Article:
Foundation to Building a Strong Data-Security Centre

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A well thought-of and implemented digital security strategy is highly vital to any organisation, even if the dangers are much less sensational than those that make headline news.

In order to build an adaptable, sturdy and efficient digital asset protection, six critical rules must be established; these include:

1. Acknowledge that protecting data and documents within the organisation is not just the job of the CIO.

The functionalities of the CIO are highly significant to any organisation. It is the duty of the CIO to enable capabilities in protecting data and documents of the company, which are relevant to the business, efficient and vigourously tested. However, in today’s progressively complex and interlinked digital world, employees must not expect their CIO to take care of enterprise wide information security, on behalf of the organisation. 

Every organisation must assume a multidisciplinary strategy and bank on dynamic collaboration across the organisation for proficient information security and document, data and asset protection.

2. All data within the organisation as well as every piece of information must be treated and protected as business assets.

Like every business leader in most organisations, one recognises the value of structured information within transactional systems in an organisation, such as CRM or ERP. But, what most fail to acknowledge is the importance of unstructured information that is generally contained in words documents, PDF files, spreadsheets etc. This is a grave mistake. 

Any piece of information within a word document or PDF file that may contain strategic investment plans, confidential client information, data pertaining to product design or plans and forecasts can greatly damage the reputation of the company and its prospects, if it is leaked or stolen. The brand sabotage and competitive advantage ensuing from the resulting loss could lead to the cessation of the company. Digital assets must be treated with great importance just as tangible assets are secured. 
Every piece of information within a company must be defined based on strategic or financial value and must be safeguarded with robust data security systems. A vibrant information security aware culture must be ingrained within the organisation and among the employees, so as to not leave it solely up to the IT department.

3. Safeguard all substantial information on mobile devices and removable media.

One of the greatest risks to any company these days is the ability of storing colossal amounts of information on portable hard drives, mobile devices, USB sticks and memory cards. 

In most cases, large volumes of data are easily rapidly accessed from mobile devices without permission that could lead to pilferage of information. Since most storage devices are small and tiny, the possibility of accidental loss dealing classified data is a real and present danger given that these can be easily misplaced or stolen.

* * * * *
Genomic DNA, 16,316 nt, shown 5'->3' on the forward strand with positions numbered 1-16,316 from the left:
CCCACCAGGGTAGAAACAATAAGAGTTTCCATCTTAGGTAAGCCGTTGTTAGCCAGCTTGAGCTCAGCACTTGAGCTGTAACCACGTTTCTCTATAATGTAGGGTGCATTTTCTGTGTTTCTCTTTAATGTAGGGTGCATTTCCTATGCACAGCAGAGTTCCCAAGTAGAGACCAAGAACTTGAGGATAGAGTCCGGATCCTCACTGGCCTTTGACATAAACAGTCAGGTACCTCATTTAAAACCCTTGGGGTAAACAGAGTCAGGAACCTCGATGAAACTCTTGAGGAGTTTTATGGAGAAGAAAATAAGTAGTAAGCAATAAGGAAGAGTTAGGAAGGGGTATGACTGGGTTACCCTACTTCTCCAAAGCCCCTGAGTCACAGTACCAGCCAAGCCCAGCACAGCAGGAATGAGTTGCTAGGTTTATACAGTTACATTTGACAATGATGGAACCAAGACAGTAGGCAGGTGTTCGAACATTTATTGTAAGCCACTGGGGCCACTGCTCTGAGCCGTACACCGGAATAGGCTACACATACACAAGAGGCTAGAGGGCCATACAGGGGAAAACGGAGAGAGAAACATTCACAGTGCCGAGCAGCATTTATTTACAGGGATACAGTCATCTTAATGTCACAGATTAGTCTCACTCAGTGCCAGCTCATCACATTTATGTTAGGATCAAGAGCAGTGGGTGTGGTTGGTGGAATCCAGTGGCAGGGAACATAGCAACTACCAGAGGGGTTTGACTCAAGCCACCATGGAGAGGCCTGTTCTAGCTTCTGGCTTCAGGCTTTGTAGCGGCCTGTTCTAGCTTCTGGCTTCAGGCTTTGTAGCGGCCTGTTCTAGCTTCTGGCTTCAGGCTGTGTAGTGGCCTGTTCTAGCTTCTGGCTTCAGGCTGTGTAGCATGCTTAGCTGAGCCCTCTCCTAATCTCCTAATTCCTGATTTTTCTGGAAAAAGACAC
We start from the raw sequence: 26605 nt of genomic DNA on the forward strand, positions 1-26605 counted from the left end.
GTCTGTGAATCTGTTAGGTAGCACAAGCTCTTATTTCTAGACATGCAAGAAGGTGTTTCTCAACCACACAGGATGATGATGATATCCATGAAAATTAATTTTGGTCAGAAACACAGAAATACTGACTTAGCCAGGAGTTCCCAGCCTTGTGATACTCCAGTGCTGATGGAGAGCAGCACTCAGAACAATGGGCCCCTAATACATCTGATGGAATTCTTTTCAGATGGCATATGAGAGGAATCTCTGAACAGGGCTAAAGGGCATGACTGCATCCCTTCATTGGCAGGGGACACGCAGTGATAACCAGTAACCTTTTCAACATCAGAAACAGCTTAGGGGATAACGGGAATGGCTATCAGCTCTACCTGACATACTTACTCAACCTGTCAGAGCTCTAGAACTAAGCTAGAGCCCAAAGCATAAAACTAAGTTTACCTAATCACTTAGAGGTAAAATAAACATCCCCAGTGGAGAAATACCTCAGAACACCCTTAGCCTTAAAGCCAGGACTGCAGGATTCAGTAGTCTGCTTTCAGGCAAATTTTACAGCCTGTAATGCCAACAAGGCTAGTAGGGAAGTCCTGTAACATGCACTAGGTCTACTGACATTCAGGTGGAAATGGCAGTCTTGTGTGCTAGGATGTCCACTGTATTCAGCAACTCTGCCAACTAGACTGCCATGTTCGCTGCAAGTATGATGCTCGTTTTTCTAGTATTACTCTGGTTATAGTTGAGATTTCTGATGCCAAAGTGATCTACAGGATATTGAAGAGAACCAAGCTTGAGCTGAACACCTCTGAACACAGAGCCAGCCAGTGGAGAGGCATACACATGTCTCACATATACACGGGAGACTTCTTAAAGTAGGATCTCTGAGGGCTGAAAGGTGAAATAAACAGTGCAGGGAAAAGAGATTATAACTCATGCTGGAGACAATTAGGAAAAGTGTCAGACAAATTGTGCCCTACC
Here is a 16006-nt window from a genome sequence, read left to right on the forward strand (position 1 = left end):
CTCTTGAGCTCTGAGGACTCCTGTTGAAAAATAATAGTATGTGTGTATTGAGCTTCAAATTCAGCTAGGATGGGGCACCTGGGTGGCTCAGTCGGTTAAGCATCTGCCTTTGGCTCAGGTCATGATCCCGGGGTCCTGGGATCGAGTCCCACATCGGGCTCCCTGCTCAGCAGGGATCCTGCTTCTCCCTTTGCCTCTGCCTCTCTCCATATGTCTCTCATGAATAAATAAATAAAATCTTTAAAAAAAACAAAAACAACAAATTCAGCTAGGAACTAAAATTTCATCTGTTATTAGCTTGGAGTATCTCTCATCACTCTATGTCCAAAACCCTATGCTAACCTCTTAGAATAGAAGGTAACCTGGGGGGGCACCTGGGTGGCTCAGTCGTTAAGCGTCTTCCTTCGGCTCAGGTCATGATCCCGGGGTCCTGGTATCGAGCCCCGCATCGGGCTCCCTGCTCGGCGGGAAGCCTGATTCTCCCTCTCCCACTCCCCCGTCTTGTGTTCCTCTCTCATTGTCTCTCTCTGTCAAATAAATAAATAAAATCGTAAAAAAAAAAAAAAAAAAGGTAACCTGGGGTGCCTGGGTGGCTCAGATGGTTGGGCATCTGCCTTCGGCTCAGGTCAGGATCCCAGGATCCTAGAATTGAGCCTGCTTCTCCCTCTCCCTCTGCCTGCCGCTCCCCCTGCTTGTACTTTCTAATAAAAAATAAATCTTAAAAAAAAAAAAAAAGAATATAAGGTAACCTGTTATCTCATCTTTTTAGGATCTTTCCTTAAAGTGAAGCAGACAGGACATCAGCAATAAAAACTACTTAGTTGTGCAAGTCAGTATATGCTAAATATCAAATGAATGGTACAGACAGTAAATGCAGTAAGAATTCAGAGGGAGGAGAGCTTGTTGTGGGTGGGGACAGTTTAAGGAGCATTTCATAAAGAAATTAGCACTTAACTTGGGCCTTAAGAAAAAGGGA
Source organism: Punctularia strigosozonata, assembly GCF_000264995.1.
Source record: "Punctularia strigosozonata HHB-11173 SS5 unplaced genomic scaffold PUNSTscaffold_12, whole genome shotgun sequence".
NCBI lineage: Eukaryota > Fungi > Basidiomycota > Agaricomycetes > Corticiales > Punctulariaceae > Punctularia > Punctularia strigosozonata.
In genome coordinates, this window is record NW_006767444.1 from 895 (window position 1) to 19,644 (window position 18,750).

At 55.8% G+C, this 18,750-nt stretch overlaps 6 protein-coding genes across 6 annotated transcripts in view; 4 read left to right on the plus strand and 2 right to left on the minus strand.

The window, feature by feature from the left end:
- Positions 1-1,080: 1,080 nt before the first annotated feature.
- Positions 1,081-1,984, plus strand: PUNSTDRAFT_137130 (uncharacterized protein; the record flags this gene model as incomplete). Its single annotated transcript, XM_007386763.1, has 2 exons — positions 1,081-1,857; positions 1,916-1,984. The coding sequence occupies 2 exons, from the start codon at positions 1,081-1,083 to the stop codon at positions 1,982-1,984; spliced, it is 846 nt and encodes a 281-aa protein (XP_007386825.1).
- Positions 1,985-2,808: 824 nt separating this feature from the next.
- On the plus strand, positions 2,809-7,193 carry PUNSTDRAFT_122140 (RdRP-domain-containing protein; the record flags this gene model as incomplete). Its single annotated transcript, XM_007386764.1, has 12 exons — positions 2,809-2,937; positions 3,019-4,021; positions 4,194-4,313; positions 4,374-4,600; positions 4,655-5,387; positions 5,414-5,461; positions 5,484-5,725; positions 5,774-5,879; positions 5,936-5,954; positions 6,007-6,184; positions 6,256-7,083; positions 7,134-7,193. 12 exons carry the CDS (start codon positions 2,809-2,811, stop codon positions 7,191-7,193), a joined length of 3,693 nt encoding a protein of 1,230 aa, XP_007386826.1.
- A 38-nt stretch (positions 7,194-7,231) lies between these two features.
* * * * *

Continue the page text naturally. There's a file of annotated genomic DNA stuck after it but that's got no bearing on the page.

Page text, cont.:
It is important to implement access control technologies and assess the business value in monitoring accessibility to removable media. Every organisation must ensure that classified information on removable media is securely encrypted.

4. Knowing the location of the organisation’s significant digital assets.

Effective information security protection cannot be made possible, without an enterprise wide awareness of how and where sensitive information and data exist across the company. The organisation’s IT infrastructure contains data and information that can be easily retrieved and distinguished. But, these data can be hived away anywhere. Hence, for fundamental digital assets an enterprise wide classification must be instituted. Furthermore, uninterrupted authenticity can be ascertained by creating a maintenance and surveillance capability.

5. To be conscious of the fact that not every data breach takes place because of external hacking or cyber terrorists; intentional or inadvertent data breaches can be caused internally too.

A worldwide survey of companies across 25 nations found that more than one third of data breaches took place due to erroneous acts of employees. This points out to the lack of internal information security controls within organisations in ensuring data protection. Enterprise wide guidelines, techniques and technologies must be specified and enforced by robust programs and training sessions that are granular enough to aim on effort where required. A separate funding must be assigned in every department’s budget in order to warrant that efficient and continuing data security awareness and monitoring culture is maintained.

The article is published on behalf of Locklizard, a document security management provider. They provide DRM solutions to enterprises and governments. Visit website for more information.

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